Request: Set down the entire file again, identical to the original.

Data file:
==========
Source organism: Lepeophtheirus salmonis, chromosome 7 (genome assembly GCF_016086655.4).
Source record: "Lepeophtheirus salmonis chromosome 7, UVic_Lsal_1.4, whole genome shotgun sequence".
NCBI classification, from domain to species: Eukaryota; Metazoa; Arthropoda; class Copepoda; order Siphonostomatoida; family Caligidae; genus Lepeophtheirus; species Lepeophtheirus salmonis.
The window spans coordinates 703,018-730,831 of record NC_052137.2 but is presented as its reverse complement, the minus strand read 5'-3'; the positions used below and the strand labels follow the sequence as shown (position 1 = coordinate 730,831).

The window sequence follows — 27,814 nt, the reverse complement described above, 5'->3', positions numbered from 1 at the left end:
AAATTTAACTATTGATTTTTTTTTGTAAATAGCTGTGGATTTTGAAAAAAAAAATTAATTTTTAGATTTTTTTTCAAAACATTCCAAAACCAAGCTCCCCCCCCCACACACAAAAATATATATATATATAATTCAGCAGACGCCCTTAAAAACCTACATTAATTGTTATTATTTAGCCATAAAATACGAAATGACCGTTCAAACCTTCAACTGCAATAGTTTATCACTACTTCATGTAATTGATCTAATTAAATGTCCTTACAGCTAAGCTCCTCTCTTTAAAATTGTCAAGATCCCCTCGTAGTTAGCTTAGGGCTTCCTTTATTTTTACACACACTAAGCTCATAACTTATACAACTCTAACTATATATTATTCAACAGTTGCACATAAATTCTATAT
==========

Source organism: Lepeophtheirus salmonis, chromosome 7 (genome assembly GCF_016086655.4).
Source record: "Lepeophtheirus salmonis chromosome 7, UVic_Lsal_1.4, whole genome shotgun sequence".
NCBI classification, from domain to species: Eukaryota; Metazoa; Arthropoda; class Copepoda; order Siphonostomatoida; family Caligidae; genus Lepeophtheirus; species Lepeophtheirus salmonis.
The window spans coordinates 703,018-730,831 of record NC_052137.2 but is presented as its reverse complement, the minus strand read 5'-3'; the positions used below and the strand labels follow the sequence as shown (position 1 = coordinate 730,831).

The window sequence follows — 27,814 nt, the reverse complement described above, 5'->3', positions numbered from 1 at the left end:
AAATTTAACTATTGATTTTTTTTTGTAAATAGCTGTGGATTTTGAAAAAAAAAATTAATTTTTAGATTTTTTTTCAAAACATTCCAAAACCAAGCTCCCCCCCCCACACACAAAAATATATATATATATAATTCAGCAGACGCCCTTAAAAACCTACATTAATTGTTATTATTTAGCCATAAAATACGAAATGACCGTTCAAACCTTCAACTGCAATAGTTTATCACTACTTCATGTAATTGATCTAATTAAATGTCCTTACAGCTAAGCTCCTCTCTTTAAAATTGTCAAGATCCCCTCGTAGTTAGCTTAGGGCTTCCTTTATTTTTACACACACTAAGCTCATAACTTATACAACTCTAACTATATATTATTCAACAGTTGCACATAAATTCTATAT